Ramaphosa declares R76-million, rest kept confidential

Deputy President Cyril Ramaphosa has declared R76-million in personal wealth, but it is the undeclared wealth that tells the real story. (Madelene Cronjé, M&G)

Deputy President Cyril Ramaphosa has declared R76-million in personal wealth, but it is the undeclared wealth that tells the real story. (Madelene Cronjé, M&G)

The 2014 Register of Members’ Interests, tabled at Parliament on Wednesday, reveals Deputy President Cyril Ramaphosa is a very wealthy politician.

Over and above the more than R76-million he has accumulated in company shares, the document shows the former trade unionist and businessman owns 30 townhouses – all in Johannesburg – and two flats in Cape Town.

The register also confirms his resignation from the board of platinum producer Lonmin, a directorship for which he was loudly criticised in the wake of events at Marikana two years ago.

But it is what the register does not show that suggests his share holdings declared in the register are just the tip of a massive wealth pyramid accrued by Ramaphosa during his years outside active politics.

This is due to many of Ramaphosa’s financial interests being reflected only in the confidential and not the public section of the document, for the reason that they are held together with private individuals.

Openly declaring the value of his shareholding would reveal the value of theirs.

Conflict of interest
This is the case, among others, with interests held by the Ramaphosa family’s Tshivhase Trust, which was the biggest shareholder in Shanduka, the company Ramaphosa started in 2001, which grew to a business worth more than R20-billion.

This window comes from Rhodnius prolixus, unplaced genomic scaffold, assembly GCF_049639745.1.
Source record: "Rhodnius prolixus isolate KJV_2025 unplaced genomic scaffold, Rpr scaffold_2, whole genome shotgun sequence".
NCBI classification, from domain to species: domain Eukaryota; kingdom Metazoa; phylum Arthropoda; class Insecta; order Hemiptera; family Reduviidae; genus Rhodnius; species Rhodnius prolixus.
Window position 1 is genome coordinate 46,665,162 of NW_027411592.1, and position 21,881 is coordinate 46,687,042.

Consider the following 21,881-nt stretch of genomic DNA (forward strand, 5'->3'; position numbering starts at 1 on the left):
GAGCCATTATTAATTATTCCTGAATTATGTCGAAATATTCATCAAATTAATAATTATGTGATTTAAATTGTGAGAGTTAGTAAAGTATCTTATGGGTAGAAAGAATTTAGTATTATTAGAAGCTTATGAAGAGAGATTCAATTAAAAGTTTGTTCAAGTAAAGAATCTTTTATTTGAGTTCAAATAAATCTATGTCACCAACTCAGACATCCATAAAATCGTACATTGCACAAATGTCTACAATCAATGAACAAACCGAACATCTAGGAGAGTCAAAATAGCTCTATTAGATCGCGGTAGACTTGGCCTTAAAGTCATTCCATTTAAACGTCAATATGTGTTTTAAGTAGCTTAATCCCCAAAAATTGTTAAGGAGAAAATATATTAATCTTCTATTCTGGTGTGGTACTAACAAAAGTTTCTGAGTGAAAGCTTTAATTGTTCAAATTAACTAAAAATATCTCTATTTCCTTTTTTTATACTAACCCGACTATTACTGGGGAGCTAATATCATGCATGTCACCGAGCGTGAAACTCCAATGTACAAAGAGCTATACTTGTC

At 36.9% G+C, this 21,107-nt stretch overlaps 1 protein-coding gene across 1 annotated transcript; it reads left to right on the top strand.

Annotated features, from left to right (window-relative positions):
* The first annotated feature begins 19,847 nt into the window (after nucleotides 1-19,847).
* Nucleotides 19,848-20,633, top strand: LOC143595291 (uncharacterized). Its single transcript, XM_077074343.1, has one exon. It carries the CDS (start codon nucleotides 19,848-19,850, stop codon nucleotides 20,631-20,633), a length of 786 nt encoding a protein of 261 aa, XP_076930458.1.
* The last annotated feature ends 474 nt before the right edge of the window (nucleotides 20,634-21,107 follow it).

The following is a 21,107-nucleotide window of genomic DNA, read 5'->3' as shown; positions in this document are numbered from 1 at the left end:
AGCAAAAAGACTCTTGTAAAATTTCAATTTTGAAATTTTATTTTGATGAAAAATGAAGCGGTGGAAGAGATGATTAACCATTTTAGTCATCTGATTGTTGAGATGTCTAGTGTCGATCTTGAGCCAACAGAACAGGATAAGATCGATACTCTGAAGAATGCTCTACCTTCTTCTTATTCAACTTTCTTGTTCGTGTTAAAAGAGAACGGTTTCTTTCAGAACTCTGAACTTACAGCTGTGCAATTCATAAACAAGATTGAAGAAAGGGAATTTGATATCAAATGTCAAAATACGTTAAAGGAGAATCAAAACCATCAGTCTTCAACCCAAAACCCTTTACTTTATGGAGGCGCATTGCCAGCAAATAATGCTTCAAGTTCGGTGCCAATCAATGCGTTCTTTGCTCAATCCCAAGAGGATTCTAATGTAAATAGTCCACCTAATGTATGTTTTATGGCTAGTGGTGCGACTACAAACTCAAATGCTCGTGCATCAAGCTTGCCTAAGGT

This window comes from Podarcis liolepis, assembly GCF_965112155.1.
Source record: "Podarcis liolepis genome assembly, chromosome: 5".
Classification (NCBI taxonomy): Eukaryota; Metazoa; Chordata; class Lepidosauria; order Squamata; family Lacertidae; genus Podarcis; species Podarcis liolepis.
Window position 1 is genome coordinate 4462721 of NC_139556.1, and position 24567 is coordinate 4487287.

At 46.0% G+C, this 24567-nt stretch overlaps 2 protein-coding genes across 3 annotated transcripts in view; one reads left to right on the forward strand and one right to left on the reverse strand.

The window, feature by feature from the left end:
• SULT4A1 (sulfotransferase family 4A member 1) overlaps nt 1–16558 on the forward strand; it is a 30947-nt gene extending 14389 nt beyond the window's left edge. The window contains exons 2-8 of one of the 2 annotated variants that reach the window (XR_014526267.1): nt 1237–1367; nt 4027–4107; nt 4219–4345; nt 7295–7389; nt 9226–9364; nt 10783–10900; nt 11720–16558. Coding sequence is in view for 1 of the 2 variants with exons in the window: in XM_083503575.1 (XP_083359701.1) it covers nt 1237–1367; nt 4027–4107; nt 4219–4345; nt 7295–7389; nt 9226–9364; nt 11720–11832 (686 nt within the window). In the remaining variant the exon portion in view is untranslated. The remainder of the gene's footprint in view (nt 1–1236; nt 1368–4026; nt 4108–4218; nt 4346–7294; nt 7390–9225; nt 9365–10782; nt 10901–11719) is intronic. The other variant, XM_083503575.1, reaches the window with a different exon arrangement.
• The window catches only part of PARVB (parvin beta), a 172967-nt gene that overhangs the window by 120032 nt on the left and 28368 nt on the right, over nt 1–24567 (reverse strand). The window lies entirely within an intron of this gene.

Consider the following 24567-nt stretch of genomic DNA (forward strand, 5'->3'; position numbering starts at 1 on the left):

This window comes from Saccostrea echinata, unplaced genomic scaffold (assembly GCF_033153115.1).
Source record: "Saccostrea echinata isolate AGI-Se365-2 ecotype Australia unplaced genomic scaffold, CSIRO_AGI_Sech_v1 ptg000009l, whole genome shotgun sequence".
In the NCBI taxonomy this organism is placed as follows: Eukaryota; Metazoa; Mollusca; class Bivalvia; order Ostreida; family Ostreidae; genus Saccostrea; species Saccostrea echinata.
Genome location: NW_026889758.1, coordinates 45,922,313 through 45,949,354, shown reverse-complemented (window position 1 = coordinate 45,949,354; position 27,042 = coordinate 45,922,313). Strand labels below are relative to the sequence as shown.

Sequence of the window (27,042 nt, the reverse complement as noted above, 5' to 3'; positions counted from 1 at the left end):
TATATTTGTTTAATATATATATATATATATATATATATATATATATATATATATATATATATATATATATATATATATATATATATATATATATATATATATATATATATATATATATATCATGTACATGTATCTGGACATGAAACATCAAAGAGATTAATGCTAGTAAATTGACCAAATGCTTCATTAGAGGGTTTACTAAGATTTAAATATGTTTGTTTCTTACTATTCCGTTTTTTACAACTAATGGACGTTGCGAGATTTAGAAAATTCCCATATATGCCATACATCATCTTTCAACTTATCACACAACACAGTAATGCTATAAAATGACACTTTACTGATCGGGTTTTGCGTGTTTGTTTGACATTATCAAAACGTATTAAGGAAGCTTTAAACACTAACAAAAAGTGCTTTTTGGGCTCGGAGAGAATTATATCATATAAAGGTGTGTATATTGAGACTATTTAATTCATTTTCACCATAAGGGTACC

In May 2014, Shanduka and Pembani struck a deal to create a new black-controlled natural resources and industrial group, which enabled Ramaphosa to leave Shanduka.

The aim was to ensure that he made an exit from all state-regulated sectors, and to ensure that his family’s business interests did not pose any risk of conflict of interest.

The public section of the register of interests reflects a range of directorships and partnerships Ramaphosa retains, but puts no rand value on his involvement in these, for the same reason that it could reveal the financial rewards others involved draw from the same enterprise.

This includes his continued involvement in the McDonald’s fast food chain.

McDonald’s link unclear
Ramaphosa resigned from a spate of business positions after his election as deputy president of the ANC in December 2012.

However, it is not clear whether this will ultimately include his links with McDonald’s. The deputy president has been the development licencee for the fast food chain in South Africa since 2011, with a 20-year master franchise agreement.

Earlier this year, Ramaphosa asked President Jacob Zuma for a four-month extension to wrap up his divestment from business where he felt his continued involvement would create a conflict of interest.

The business interests that will endure after this process include Tshivashe share trading, his involvement in cattle and game farming, as well as property interests and one in a modest automobile business called Puma sports cars.

Though his resignation from Shanduka, Lonmin and New Nation Development Holdings was concluded last year, this is not yet reflected on the Companies and Intellectual Property Commission database.

Ramaphosa quit MTN, Mondi, Alexander Forbes, Standard Bank and South African Breweries, among others, last year. – Sapa



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